Security must be water tight
aspect that should not be left to chance or taken easy is SECURITY when
the 2011 World Cup is conducted in the sub continent from February 19 to
April 2 where the final will be played in Mumbai.
Not only in Sri Lanka, but also in India and Bangladesh the security
must be water tight and not let openings be found by terror mongers to
launch out on their style of sport -- Mayhem.
While sportsmen play sport, terror international have mastered a
sport of an inhuman kind and they are not worried who the individual,
the sport or the country, they will launch out on insensible attacks to
disrupt the sport and cause havoc.
In the past terror groups were known to attack those whom they
disliked. But of late sadly they have marked sportsmen. This is
inexplicable considering that sportsmen are harmless and only play with
bat and ball and not guns and grenades.
During the Munich Olympics in 1972, some poor Israeli sportsmen were
gunned down in cold blood by a group calling themselves "Black
September". After that blood chilling attack, one thought that attacks
against sports people were a thing of the past. I was there and still
remember the mayhem that that senseless attack caused.
The belief that that was the end of attacks on sports and sports
people was hit for six when a terror group launched an attack on the Sri
Lankan cricketers during their tour of Pakistan for a Test series.
Some of the cricketers who went through that horrendous and life
threatening attack still carry scars and shudder when the topic is
recalled. And thank the lord that they lived to tell the tale.
Due to that attack on the Sri Lankan cricketers, the International
Cricket Council was forced to deprive the Pakistan Cricket Board of
conducting 2011 World Cup matches in the country.
At the moment no international cricket is played in Pakistan with
cricketers from all countries refusing to risk life and limb and play
there. All Pakistan home engagements are now being played in neutral
So if the 2011 World Cup is to have a successful run and a memorable
ending, then it is of utmost importance for those in charge of security
from the International Cricket Council, Sri Lanka, India and Bangladesh
give utmost priority to security to the participants, the spectators and
the visitors who will throng every venue to take in the action.
When the strictest of security measures are put into place, it will
be customary for critics to cry that the security is too tight and does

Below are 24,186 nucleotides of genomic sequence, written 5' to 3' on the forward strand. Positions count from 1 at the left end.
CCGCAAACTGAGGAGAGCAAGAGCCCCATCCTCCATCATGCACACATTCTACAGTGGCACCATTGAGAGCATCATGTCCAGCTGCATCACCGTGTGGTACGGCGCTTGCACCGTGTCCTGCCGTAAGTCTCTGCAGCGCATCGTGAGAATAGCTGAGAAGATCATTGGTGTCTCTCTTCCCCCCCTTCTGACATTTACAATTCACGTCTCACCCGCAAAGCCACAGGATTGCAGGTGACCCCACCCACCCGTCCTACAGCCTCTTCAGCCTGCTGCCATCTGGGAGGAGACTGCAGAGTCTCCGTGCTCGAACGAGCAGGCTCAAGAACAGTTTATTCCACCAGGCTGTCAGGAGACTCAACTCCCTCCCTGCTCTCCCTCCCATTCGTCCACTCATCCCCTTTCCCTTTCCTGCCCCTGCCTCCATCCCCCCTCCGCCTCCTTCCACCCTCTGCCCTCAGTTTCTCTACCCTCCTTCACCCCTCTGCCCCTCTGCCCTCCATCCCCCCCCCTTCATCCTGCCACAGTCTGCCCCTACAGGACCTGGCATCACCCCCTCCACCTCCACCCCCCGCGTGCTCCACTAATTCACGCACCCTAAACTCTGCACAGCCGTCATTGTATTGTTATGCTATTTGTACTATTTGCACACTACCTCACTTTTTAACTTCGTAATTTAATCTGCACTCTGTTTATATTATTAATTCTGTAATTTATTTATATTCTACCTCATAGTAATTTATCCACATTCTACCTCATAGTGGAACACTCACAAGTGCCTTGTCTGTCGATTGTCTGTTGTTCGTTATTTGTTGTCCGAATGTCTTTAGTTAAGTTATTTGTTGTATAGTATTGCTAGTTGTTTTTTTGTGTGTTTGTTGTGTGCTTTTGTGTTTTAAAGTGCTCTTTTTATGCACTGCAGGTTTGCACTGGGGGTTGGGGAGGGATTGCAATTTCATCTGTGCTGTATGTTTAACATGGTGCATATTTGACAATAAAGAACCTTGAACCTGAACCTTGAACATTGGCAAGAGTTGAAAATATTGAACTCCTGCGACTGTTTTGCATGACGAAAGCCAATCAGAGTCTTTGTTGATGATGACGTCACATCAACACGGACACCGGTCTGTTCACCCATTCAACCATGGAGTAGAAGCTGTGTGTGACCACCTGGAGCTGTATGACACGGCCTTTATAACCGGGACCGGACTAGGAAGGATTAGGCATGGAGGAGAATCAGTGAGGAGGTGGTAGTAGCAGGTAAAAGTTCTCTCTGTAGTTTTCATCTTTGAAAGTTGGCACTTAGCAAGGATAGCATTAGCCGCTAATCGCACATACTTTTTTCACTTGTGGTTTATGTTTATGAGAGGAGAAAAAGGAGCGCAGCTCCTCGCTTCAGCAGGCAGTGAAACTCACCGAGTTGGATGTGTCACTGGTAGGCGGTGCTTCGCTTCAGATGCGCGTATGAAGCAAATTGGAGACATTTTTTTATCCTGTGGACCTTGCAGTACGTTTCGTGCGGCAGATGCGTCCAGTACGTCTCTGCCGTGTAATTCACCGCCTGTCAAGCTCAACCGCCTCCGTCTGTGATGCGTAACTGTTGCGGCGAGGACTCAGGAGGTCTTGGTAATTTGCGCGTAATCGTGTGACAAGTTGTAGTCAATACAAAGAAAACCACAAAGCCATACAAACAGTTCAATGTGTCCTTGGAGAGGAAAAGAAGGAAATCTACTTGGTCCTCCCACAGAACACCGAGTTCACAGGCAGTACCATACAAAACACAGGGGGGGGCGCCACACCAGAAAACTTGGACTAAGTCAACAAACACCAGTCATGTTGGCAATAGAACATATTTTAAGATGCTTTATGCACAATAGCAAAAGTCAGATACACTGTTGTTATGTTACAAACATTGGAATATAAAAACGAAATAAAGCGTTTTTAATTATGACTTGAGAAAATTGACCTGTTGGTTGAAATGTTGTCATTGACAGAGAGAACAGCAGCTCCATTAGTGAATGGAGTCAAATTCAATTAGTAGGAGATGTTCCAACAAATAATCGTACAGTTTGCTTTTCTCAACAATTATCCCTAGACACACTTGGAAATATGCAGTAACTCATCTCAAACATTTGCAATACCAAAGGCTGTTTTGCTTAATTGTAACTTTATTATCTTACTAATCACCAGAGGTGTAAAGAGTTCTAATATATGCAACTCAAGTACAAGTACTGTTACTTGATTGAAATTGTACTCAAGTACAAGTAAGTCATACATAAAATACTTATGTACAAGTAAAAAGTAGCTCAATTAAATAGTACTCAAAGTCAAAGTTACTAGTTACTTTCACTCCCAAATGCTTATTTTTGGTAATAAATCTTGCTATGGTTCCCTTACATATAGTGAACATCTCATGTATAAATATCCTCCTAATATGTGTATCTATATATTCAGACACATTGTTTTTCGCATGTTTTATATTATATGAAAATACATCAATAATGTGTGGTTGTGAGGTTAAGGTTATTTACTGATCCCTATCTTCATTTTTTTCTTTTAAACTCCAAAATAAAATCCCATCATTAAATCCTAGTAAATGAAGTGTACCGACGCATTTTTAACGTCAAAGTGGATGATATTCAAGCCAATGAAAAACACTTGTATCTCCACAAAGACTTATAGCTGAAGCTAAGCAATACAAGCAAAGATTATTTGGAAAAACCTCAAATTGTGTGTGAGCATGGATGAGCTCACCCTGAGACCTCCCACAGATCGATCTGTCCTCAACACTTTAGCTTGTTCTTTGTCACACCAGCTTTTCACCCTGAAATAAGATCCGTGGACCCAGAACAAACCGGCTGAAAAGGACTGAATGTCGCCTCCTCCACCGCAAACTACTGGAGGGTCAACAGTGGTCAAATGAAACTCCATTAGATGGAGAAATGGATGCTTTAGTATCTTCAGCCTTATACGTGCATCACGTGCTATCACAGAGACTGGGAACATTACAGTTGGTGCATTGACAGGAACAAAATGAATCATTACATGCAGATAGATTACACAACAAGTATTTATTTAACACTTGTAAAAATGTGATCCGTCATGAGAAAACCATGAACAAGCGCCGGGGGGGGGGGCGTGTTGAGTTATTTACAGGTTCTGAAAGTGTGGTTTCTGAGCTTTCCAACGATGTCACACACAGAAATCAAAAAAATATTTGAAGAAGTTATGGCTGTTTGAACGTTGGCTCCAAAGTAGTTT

not allow free movement and other frivolous allegations. We cannot
compromise safety however uncomfortable it may be to fans.
But the security team must not be perturbed. They are doing it for
the welfare of all and instead of nit picking, everyone should
contribute, come together and support the security men and women to
successfully implement their security measure and make it a World Cup to
Now for some news on the teams: Some of the cricketers who are
expected to give a lift to their teams in the 2011 World Cup are sadly
suffering injuries. A couple of them seem likely to miss the great
Australia and England are now contesting a seven- match one day
international series in order to get their men tuned up for the great
event. Aussies Michael Hussey and Nathan Hauritz have suffered event
Hussey and Hauritz are now under intense treatment and only time will
tell whether their injuries would respond to treatment and they would be
available to steer Australia to their fourth win in a row in the World
England's off-spinner Graeme Swann who contributed to England
thrashing Australia in the Ashes series is another case in point. He was
expected to lead the Brits spin attack in their endeavour to hold aloft
the trophy for the first time in the history of the World Cup, but has
also suffered a niggle and has been sent home to recuperate.
Some Sri Lankan cricketers, too it is reported, are suffering from
injuries with some of them skipping the on going tournaments. But there
is no cause for alarm as they would be fit to take the field when Cup
playing time comes around.
SLRFU in controversy?
Sri Lanka is preparing very earnestly for the forthcoming Five
Nations rugby tournament to be scrummed down in April. Sri Lanka will
have to push and shove against four top Asian teams.
The Five Nations is an important tournament for the future of the
game here. A squad was selected in preparation and the players were
given a briefing by the appointed manager.
At the briefing senior players, it is gathered, raised a pertinent
question. This related to the nomination of a player to represent the
country at a press briefing held in Hong Kong in connection with the
Five Nations tournament.
The ruggerites were anxious to know as to how a junior was nominated
when there were several seniors who should have been considered. There
was a player who has sported Sri Lanka colours for nine years and
several others who were cold shouldered. This junior had not joined the
scrum in the 2007 Asiad.
When Sri Lanka captain picking time comes around, it is hoped that
natural justice will prevail and that seniority, contribution to the
national side over the years and leadership ability be given due
consideration. The selectors will be watched.
In the past it has become customary for some payers to pull out
giving lame excuses when it comes to playing for the country.
Players who have faithfully given of their best to the game over the
years should be given preference.
The new Minister of Sports Mahindananda Aluthgamage who is determined
to give sport in the country a new look must be watchful and see that no
injustice is done to the faithfuls. If the contrary happens then it
could be detrimental to the player the game and country.